OK, some things did change. We had no idea at all who would win any stage. There could be no one on earth who could have predicted all three winners. That is a level of uncertainty that is hard to beat, and I claim that uncertainty is the essence of a good tour. But it is getting ridiculous. Someone of some reknown really should win one non-sprinting stage or another. Speaking of which, it looks like the sprinters will have a little bit of a battle, so I am pleased about that. It does appear to be a field of sprinters a little less rich and varied than it might be. I thought they would all be there, except Pettachi. Bennati? McEwen out. Maybe Boonen will come back a bit. In the giro, only TWO of the top ten in the points classification were sprinters. Interesting, eh? Freire certainly made an effort today to take advantage of the absence of Hushovd and Cavendish, due to mountain aversion. And the Caisse lads tried fairly hard to get their sprinter Rojas into a good position. But like the rest of the peloton, they just gave up. The peloton should ALWAYS catch the breakaway, it requires an explanation if they don't. Today, there were hardly any teams really interested in the break. Astana didn't really care. Columbia was visible, but seemed to not care. Caisse tried but failed. Quick Step showed no interest at all. Rabo managed to find two or three riders to make and effort to help out. But “the peloton” just didn't really care. If you look through the names of the top fifteen finishers, it is only if you know Rojas is a sprinter, and if you see Freire's name in third, that you might guess that this was a flat stage. But it was a mountain stage. Which turned into a flat stage. But in which many sprinters were not present. Bad idea altogether, what a waste of the Tourmalet.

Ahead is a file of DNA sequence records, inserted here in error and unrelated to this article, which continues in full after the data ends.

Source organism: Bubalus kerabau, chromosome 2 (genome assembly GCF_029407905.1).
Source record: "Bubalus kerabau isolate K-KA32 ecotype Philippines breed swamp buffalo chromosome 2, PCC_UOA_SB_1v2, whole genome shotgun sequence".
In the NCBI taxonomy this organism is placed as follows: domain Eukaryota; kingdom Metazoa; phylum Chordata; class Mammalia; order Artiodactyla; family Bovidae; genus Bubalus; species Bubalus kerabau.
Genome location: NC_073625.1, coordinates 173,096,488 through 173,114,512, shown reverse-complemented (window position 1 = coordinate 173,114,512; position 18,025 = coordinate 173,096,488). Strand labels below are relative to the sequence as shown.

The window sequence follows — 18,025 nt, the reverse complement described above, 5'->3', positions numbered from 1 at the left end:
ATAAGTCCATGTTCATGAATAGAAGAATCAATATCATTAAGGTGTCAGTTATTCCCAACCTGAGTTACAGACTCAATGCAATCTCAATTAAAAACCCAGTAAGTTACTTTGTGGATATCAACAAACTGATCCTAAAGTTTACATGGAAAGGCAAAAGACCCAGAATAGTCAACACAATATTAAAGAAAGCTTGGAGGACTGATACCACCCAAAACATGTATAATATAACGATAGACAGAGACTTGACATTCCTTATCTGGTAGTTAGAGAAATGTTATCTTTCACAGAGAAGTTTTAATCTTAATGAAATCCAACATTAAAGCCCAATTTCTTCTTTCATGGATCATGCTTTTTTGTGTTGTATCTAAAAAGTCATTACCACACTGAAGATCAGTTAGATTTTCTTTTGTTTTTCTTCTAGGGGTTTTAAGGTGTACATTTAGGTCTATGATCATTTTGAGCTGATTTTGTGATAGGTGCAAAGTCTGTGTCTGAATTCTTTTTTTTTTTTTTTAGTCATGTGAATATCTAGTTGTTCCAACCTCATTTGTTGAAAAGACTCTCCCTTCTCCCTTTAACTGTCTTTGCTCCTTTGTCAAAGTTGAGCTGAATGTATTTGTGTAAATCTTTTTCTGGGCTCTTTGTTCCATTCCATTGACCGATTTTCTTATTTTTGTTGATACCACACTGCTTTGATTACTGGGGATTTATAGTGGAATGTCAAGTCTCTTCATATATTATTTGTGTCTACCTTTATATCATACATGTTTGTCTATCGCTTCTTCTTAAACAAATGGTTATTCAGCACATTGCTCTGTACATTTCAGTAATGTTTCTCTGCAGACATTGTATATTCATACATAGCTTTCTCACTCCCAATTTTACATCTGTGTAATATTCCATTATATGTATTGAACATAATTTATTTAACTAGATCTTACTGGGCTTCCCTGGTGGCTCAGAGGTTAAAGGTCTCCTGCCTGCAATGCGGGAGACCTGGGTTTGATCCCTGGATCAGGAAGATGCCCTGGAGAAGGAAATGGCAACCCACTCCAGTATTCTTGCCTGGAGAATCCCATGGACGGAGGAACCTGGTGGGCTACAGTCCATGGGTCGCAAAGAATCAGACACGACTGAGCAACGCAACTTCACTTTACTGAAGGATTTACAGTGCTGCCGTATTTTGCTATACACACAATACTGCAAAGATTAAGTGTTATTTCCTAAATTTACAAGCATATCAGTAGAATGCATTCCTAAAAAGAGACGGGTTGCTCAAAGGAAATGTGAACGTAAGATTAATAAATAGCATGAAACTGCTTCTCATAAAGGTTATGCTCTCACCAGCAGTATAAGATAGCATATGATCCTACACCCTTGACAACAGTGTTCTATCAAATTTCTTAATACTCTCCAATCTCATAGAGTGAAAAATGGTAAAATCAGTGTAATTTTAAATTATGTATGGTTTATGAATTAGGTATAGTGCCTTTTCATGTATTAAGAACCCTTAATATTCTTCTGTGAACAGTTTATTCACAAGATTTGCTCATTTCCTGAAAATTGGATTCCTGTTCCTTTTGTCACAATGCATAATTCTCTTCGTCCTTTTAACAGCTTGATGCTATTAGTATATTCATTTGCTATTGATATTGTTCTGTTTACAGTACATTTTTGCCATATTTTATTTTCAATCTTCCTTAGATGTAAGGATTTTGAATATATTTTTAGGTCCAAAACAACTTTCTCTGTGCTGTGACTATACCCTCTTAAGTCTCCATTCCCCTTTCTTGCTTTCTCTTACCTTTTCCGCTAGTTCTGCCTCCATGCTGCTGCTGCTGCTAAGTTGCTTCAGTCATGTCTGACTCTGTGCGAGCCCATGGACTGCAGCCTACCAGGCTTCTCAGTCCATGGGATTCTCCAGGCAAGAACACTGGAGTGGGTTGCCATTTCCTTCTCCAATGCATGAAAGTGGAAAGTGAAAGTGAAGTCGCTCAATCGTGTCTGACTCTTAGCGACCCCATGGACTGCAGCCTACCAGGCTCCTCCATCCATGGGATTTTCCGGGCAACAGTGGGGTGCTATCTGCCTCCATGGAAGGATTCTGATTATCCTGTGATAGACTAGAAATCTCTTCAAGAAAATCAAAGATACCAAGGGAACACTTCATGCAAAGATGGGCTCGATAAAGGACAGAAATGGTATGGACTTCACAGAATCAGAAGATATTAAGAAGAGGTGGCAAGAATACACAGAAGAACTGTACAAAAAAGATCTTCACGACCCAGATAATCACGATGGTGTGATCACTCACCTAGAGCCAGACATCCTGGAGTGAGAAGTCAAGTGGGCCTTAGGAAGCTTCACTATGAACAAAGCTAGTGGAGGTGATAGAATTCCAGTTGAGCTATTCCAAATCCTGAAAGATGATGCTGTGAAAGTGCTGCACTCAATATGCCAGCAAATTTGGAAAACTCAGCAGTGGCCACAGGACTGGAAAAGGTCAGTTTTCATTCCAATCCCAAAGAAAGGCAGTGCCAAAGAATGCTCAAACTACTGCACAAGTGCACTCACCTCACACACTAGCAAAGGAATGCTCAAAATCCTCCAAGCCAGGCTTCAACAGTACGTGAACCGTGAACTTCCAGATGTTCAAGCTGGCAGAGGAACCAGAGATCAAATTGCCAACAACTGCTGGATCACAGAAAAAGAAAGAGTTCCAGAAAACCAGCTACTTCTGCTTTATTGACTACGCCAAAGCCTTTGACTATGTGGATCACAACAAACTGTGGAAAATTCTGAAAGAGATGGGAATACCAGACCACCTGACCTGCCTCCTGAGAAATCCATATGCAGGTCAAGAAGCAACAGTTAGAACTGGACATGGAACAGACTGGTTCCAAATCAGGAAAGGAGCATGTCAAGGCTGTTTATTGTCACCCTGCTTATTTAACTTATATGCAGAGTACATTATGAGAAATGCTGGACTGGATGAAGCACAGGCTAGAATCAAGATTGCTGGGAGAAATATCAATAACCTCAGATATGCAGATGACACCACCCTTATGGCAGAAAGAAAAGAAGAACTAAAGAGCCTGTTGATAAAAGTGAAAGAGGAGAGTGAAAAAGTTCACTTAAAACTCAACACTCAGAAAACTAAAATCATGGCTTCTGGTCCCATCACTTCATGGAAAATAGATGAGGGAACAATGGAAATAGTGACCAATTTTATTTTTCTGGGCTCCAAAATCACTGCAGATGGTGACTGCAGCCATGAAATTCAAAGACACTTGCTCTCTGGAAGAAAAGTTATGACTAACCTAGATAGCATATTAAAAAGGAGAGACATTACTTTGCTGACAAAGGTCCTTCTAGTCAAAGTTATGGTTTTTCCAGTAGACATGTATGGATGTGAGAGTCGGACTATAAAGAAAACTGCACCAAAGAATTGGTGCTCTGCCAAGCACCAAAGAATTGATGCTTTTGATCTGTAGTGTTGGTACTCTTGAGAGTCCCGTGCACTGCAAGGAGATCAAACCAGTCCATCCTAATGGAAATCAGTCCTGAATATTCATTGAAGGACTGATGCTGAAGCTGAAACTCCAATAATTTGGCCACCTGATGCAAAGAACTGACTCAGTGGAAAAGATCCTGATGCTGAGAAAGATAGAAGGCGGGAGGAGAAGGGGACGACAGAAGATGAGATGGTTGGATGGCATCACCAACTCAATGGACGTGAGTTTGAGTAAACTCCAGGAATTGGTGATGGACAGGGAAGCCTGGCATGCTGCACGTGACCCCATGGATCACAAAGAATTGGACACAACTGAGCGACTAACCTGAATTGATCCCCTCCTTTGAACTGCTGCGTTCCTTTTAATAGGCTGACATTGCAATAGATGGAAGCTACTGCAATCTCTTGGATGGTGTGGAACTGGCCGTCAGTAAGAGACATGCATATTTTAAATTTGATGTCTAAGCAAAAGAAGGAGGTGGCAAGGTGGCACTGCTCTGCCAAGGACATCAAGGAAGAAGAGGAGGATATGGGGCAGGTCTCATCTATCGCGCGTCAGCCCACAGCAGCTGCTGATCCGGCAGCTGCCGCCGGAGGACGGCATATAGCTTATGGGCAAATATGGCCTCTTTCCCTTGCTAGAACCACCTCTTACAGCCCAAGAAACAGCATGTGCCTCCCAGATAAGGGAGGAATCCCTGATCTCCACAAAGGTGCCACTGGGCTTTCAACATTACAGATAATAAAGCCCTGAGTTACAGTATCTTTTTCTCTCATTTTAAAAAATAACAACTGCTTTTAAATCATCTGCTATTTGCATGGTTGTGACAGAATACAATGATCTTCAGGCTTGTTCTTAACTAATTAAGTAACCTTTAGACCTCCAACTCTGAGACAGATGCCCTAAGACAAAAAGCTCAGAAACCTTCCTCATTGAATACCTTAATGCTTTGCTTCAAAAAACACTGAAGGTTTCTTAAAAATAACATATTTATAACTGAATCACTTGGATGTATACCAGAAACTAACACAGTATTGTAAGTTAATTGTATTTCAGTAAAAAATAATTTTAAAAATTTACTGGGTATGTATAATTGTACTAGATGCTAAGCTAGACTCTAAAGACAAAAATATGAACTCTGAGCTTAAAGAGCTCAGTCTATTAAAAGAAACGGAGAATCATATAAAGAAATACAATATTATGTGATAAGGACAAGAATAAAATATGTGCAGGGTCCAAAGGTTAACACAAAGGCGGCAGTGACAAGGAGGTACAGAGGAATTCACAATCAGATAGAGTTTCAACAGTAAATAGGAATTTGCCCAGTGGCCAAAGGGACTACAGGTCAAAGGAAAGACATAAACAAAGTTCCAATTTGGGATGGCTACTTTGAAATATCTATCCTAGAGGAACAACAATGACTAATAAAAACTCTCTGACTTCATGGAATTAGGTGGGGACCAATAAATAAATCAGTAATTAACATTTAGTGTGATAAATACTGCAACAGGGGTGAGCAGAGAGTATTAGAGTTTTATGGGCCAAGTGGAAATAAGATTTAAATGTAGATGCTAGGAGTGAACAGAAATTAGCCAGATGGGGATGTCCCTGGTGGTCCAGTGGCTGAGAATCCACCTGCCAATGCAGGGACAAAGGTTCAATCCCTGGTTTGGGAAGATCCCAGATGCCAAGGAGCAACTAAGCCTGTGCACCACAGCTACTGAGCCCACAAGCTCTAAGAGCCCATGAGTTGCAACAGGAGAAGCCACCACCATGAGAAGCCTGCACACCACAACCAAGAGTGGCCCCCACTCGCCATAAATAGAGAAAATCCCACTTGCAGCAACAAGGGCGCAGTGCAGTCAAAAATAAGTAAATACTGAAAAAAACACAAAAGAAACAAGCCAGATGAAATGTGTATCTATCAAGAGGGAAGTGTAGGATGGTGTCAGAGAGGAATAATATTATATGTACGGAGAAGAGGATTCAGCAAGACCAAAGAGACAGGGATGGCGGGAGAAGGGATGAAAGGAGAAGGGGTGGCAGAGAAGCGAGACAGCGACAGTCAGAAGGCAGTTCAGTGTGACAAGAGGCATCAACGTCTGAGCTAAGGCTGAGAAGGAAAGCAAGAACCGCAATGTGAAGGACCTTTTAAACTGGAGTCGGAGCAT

The top ten in the points jersey should have lots more sprinters in it. Strange. And if the lesser sprinters don't score some points soon, they are not going to make the top ten. They will be pushed out by the mountain winners. Right now the green jersey looks a walk for either Cavendish or Hushovd, but many things can happen in a Tour.